(Act II.28-29) His character gives the impression that he is caring and sweet to Elizabeth but she knows of his lechery. He has sinned and feels the guilt for it. His shame is depicted by his reciting of the ten commandments, “Thou shalt not steal. Thou shalt not covet thy neighbors goods, nor make unto thee any graven image.
Religion often times is depicted as a specific institution that follows the teaching of the Bible, Torah, or the Quran. People fail to realize that religion can stand as anything for any particular person depending on their values. These values bring about sacred symbols, object, or systems to
In a setting of Salem, Massachusetts 1692, religion is the direct reflection of one's social standing. Reputation is extremely important for the town, as it is your only way to get a fair hearing and respect from the people. The protectiveness of reputation is necessary in The Crucible to justify yourself when presented with fallacious arguments. In this play the importance of reputation is revealed though the uses of ethos, logos and pathos. The protectiveness of reputation is uncovered through various characters such as Reverend Hale, Reverend Parris, and John Proctor.
The failure of God’s protection forces the audience to contemplate if religion is a legitimate form of protection or rather fuel for a false reality. Although Shakespeare’s audience would have had a positive view of religion and heaven, it is important to point out that those in the play who placed the greatest amount of trust into the protection of God tragically died in the end. Desdemona believed so greatly in the power of God that she told Othello she could not be with him if “the heavens forbid” (2.1.206). She was deeply in love, but cared more about the approval of heaven than her relationship.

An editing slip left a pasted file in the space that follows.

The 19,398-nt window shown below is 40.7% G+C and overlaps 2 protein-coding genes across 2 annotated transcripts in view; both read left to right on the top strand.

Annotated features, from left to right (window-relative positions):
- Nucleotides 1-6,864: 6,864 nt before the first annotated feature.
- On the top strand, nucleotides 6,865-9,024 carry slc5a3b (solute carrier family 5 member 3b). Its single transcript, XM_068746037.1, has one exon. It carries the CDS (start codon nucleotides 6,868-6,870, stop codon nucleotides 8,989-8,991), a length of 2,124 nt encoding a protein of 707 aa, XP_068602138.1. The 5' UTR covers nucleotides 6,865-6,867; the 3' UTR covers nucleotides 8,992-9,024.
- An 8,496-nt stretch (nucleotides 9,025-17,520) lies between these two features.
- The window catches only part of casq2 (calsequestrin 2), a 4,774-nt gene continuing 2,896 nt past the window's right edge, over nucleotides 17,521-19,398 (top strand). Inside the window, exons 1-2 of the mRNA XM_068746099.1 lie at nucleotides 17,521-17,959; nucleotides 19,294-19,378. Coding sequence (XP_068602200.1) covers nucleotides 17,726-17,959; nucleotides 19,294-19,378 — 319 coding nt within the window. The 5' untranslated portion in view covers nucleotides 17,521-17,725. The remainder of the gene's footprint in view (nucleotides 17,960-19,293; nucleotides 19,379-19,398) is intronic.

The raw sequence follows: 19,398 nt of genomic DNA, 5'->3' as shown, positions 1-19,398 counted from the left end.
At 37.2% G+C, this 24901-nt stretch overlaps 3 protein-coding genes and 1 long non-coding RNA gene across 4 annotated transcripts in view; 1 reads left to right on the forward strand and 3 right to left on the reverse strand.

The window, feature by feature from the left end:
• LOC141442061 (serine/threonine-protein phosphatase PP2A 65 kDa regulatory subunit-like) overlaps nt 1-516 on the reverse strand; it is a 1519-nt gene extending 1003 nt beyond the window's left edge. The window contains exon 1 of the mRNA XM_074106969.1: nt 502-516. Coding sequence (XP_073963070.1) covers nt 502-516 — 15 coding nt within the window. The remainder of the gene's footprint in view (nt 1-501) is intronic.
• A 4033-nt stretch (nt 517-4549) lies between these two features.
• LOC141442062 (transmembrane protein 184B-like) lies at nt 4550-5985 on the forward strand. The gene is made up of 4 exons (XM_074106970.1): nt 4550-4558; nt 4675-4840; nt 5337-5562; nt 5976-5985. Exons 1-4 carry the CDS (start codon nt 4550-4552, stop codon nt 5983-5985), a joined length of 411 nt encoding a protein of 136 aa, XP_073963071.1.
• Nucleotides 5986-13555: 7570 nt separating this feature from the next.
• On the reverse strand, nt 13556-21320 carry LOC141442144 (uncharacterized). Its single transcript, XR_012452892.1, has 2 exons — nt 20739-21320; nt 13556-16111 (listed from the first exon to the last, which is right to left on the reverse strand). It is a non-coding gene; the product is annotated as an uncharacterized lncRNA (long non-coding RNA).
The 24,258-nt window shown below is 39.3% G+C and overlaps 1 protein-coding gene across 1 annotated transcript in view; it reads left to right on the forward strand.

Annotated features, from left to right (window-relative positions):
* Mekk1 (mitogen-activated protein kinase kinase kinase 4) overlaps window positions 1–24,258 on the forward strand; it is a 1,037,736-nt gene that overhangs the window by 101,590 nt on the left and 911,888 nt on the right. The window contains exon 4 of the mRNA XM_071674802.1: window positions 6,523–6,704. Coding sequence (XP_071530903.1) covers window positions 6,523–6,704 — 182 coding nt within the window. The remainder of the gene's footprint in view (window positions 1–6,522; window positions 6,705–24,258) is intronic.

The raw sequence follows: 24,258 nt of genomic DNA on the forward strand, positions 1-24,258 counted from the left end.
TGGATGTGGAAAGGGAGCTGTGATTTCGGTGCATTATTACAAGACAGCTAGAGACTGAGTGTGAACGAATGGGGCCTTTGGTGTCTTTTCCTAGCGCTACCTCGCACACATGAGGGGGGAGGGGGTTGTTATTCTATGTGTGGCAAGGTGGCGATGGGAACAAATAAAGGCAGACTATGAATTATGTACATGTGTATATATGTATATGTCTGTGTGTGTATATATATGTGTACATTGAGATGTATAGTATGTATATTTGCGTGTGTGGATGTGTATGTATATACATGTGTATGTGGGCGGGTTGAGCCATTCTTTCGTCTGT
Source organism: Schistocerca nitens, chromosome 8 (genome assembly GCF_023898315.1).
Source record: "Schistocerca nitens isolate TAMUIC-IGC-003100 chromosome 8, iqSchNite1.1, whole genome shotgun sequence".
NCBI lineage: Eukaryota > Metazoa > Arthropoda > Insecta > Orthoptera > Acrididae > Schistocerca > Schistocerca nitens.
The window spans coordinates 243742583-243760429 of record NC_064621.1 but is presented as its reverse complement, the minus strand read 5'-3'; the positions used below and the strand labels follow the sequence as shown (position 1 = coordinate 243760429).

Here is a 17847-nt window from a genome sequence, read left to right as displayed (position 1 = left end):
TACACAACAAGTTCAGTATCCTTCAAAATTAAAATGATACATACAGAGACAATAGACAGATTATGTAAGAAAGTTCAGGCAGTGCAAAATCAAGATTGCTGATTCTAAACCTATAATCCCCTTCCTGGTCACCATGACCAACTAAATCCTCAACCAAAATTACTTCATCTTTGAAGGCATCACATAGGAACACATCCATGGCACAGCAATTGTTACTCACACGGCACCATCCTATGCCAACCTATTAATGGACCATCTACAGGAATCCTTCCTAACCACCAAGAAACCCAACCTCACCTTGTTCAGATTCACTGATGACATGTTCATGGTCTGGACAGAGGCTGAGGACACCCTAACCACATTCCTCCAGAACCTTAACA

William Shakespeare’s “Othello” was a great example to showcase sacrifices made by characters to accomplish revenge or obtain power. Shakespeare told the story of Othello, a tragic hero, who was manipulated by Iago, which motivated him to kill his own wife. From this story, Shakespeare’s main goal was to portray characters making sacrifices for their ambitions. From this play, Shakespeare puts forth the idea of sacrifice through pointing out the importance of reputation and how sacrifices must be made to silence the truth.
Tartuffe uses irony to steal their wealth and seduce Elmire, Orgon’s wife. In Tartuffe, Moliere uses irony to show how Madame Pernelle and Orgon were so easily deceived by Tartuffe and emphasizes the theme of hypocrisy through Tartuffe’s actions, deceit and lies.
Throughout Molière’s ‘Tartuffe” the true intentions of multiple characters are consistently questioned. Different characters involve themselves in self-made delusions for specific reasons, causing the label of ‘hypocrite’ to become a significantly used word. This use of the word ‘hypocrite’ throws everything off balance, forcing the audience to question every statement/event deciding whether or not they are truly sincere. Moliere’s use of hypocrisy when describing Tartuffe brings immediate awareness to the text involving central theme of reason verses emotion, deciding whether or not a characters actions were based on their pure heart or their greed.
Orgon is blinded by his admiration of Tartuffe. Without Orgon seeing for himself, he would never believe that Tartuffe could have deceived him. Moliere makes Tartuffe betrays others by his remarkable gestures of humiliation and aid. Moliere uses satire to emphasize the truth about Tartuffe’s lust for Elmire.
Moliere was born in Paris France on January 15, 1622, the son of prosperous middle class, bourgeois parents. At birth he was named Jean-Baptiste Poquelin and later he adopted and known as Moliere. He was known as a happy go lucky child who tends to satirize his mother’s priest in an immature manner. His parents sent him to great schools to be trained in Law, but would later be disappointed by their son’s choice of career path. After the death of his stepmother who he was close to, he tried his best to follow in his father’s footsteps, but his father’s ruthless and stubborn ways drove Moliere further away by age 21.